South and West

  • By Joan Didion
  • Knopf
  • 160 pp.

Occasional flashes of brilliance can't save this flimsy collection unworthy of its author.

South and West

The J. Paul Getty Museum recently held an exhibition titled “Drawing: The Art of Change,” which featured the sketches and studies of various master painters, including Rembrandt, da Vinci, and Watteau. With the passage of centuries, these time-stained fragments are now precious artifacts worthy of their own show.

With 15 highly acclaimed books and a venerable journalism career, Joan Didion is unquestionably a master of American literature. The question that is begged, however, by the publication South and West: From a Notebook is when is it too soon to release sketches to the public as bona-fide works of art? And specifically in the case of literature, should those preliminary drafts ever be published in book form?

Searching for material for a “piece” in 1970, Didion undertook a month-long expedition through Louisiana, Mississippi, and Alabama to investigate “a sense which struck me now and then, and which I could not explain coherently, that for some years the South and particularly the Gulf Coast had been for America what people were still saying California was, and what California seemed to me not to be: the future, the secret source of malevolent and benevolent energy, the psychic center.”

In lush and captivating prose, Didion describes a Southern landscape permeated with decay and burdened by the oppressive weight of history. Even in these preliminary sketches, her rhetorical framing is expert, her eye for the telling detail unerring. 

She finds that religion, racism, fixed gender roles, rigid social hierarchy, local sports, the country club, and liquor are the fundaments upon which white Southern society rests. Plantation culture, described as “feudal” by two separate Southerners, stubbornly persists.

In a place where the “whorehouse goes hand in hand with the woman on a pedestal,” women are expected to occupy themselves with “their cooking, their canning, their ‘prettifying.’” While having dinner with a scion of a New Orleans family, the author is asked who “allowed” her to mingle with “marijuana-smoking hippie trash” as a reporter. She doesn’t wear a wedding ring, which is viewed as suspicious. She does wear a bikini, which is borderline scandalous.

In 1970, the violence of the Civil Rights movement was but a recent occurrence. There is casual talk of the “shooting at Jackson” and “the so-called Philadelphia deaths.” The politicians and civic leaders she encounters are unwilling to cede to the equal-rights movement, though they provide a rosy picture of progress: “The KKK which used to be a major factor in this community isn’t a factor anymore…and I cannot think of any place where the black is denied entrance, with the possible exception of private clubs…Every major retailer hires black clerks, Sears has a couple of black department heads, there’s a black business college here, and a black and white Career Training Institute.”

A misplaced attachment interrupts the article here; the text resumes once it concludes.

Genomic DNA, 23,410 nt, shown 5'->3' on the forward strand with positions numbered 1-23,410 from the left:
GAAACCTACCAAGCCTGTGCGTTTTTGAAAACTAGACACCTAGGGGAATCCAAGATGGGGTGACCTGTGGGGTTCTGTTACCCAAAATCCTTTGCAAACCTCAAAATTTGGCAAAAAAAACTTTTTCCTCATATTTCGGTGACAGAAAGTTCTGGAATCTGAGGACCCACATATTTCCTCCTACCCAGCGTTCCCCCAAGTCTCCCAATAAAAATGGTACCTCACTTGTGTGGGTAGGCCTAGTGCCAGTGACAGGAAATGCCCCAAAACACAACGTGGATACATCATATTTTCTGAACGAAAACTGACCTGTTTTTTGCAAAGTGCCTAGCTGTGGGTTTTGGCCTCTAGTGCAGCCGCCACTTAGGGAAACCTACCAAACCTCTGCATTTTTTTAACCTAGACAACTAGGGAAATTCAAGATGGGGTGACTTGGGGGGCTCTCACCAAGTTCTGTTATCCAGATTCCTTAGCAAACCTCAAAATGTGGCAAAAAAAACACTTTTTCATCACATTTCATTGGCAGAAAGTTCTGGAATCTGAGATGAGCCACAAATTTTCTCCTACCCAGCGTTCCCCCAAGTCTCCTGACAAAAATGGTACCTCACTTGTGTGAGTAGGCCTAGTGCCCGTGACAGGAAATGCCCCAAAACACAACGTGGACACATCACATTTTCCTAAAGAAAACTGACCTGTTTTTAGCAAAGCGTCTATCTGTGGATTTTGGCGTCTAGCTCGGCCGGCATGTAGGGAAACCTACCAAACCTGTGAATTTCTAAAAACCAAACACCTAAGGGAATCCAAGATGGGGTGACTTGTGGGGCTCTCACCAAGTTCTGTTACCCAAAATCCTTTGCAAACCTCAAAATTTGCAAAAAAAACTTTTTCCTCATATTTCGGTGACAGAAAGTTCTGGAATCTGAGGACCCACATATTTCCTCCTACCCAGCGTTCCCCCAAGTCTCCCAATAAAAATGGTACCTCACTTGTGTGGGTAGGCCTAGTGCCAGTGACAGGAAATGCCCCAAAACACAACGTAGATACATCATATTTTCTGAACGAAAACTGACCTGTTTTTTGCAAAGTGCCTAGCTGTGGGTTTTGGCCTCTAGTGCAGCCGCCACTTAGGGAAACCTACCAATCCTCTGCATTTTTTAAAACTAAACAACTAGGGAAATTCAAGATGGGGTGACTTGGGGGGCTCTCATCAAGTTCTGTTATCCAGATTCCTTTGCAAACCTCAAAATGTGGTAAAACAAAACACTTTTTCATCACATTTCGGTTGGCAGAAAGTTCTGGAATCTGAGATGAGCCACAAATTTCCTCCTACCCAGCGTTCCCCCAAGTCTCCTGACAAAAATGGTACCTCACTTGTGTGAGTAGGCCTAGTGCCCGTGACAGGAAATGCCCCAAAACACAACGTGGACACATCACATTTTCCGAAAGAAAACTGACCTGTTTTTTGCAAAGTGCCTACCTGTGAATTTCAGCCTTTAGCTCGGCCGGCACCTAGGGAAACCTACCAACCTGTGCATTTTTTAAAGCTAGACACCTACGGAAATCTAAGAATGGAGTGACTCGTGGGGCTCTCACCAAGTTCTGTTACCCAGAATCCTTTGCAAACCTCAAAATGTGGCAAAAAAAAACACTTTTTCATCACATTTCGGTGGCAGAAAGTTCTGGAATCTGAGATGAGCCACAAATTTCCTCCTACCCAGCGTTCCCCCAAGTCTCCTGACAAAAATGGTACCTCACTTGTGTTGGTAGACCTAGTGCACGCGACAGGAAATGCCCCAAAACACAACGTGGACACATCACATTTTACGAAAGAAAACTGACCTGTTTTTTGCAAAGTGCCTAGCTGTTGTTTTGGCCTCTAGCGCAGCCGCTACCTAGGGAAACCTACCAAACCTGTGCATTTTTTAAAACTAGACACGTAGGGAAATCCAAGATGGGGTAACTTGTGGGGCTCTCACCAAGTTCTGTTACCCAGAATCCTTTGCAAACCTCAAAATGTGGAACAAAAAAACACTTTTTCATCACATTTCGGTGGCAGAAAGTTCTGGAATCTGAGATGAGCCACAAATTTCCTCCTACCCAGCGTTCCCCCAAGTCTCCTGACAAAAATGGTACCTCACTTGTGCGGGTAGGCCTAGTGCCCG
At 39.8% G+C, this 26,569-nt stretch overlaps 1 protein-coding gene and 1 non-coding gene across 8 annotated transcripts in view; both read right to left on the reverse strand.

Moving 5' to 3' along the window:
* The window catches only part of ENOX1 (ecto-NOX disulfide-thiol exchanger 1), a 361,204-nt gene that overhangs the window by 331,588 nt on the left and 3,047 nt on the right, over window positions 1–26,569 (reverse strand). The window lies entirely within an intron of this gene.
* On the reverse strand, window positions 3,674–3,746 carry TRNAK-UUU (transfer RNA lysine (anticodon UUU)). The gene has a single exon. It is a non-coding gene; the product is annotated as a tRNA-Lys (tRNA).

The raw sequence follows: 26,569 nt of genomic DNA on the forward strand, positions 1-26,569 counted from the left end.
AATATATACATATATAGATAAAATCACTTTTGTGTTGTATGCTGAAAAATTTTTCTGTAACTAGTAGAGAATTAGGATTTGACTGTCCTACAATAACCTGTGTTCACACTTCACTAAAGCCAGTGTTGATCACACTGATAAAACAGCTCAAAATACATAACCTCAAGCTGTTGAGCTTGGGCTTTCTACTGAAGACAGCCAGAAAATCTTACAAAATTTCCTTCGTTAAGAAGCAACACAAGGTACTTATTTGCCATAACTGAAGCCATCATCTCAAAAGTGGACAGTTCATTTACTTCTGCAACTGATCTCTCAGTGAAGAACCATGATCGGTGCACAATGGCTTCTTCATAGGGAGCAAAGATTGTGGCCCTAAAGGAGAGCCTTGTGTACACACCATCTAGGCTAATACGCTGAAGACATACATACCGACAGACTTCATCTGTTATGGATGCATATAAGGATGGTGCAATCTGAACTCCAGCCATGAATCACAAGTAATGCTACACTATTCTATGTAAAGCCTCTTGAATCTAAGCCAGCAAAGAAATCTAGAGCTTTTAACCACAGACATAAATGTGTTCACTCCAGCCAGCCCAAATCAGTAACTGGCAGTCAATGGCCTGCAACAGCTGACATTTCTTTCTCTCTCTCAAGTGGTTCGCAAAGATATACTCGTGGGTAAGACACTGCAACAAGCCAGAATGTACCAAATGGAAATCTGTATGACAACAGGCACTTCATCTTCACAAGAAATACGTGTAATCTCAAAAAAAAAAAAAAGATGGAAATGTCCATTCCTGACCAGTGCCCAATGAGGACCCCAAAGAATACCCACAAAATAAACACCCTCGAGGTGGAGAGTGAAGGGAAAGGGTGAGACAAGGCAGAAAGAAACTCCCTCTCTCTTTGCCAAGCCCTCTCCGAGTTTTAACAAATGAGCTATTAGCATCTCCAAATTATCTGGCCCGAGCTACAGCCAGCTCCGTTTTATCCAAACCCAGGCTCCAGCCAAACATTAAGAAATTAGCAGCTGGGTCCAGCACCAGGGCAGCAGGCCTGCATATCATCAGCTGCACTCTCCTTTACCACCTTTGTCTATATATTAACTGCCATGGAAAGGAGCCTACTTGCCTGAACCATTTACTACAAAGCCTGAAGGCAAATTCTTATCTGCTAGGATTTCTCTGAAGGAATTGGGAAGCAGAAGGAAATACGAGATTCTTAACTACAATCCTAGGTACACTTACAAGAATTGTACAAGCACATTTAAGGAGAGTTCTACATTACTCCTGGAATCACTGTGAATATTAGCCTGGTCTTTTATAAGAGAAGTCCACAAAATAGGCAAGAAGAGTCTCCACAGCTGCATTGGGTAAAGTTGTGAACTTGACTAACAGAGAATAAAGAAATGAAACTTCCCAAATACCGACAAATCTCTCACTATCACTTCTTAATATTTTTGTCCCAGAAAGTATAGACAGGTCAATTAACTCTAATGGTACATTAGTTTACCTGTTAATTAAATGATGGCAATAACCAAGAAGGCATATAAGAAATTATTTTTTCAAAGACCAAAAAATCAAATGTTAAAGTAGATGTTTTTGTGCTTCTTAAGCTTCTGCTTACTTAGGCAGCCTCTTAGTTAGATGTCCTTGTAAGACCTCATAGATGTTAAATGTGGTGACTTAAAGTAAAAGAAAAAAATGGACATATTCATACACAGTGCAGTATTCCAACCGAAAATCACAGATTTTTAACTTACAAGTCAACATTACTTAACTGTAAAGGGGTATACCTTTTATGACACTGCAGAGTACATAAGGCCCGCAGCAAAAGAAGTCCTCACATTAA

A “framed slave deed” hangs proudly on the wall in a home in Grenada, Mississippi. A man introduces his servants who had come to him from “my daddy’s place,” as if they were inherited chattel.

Well before the end of her sojourn, Didion fights the impulse to flee to the nearest airport for the next flight out. The oppressiveness of the Southern environment keeps her from employing her usual “reporting tricks,” and she never writes the piece.

The less said about the “California Notes” chapter, the better. Perhaps the publisher needed to add to the word count to justify the $21 list price, and thought Didion’s stream-of-consciousness meditation on growing up in the Golden State was a natural sequitur to amplify the statement quoted earlier about the South being the true future of America.

While Nathaniel Rich asserts in his breathless introduction that the reader is getting “a glimpse inside the factory walls,” the demystification of the writing process makes for cringeworthy reading.

Rich claims, “Didion saw her era more clearly than anyone else, which is another way of saying that she was able to see the future…this southern frame of mind has annexed territory in the last four decades, expanding across the Mason-Dixon Line into the rest of rural America.”

With Steve Bannon and his stooge in the White House and the success of books like Hillbilly Elegy, South and West caters to the trending preoccupation with white identity politics. But to claim that the 1970s South is America’s future ignores the fact that the popular vote was won by the presidential candidate who did not seek to exploit our racist past. Trump is not a harbinger of America’s future but evidence of its imperfect electoral system.

With the elimination of immigration quotas on non-Europeans in 1965, America is no longer just a black-and-white narrative. Racism, a sickness that has long haunted humanity, will not be expunged anytime soon, but undeniable progress has been made in racial equality in the last 47 years, and multiculturalism has seeped into the very fabric of American society. Didion’s omission of interviews with African Americans, as if only whites represented the South, would be pilloried in a contemporary publication.

There is, however, one way that South and West is representative of these Trumpian times: It is a naked money-grab by an insatiable corporation, shilling an overpriced product to a public addicted to name brands.

[Editor's note: This review originally ran in March 2017.]

Alice Stephens writes a regular column for the Independent, Alice in Wordland. Her novel, Famous Adopted People, will be published by Unnamed Press in winter 2018.

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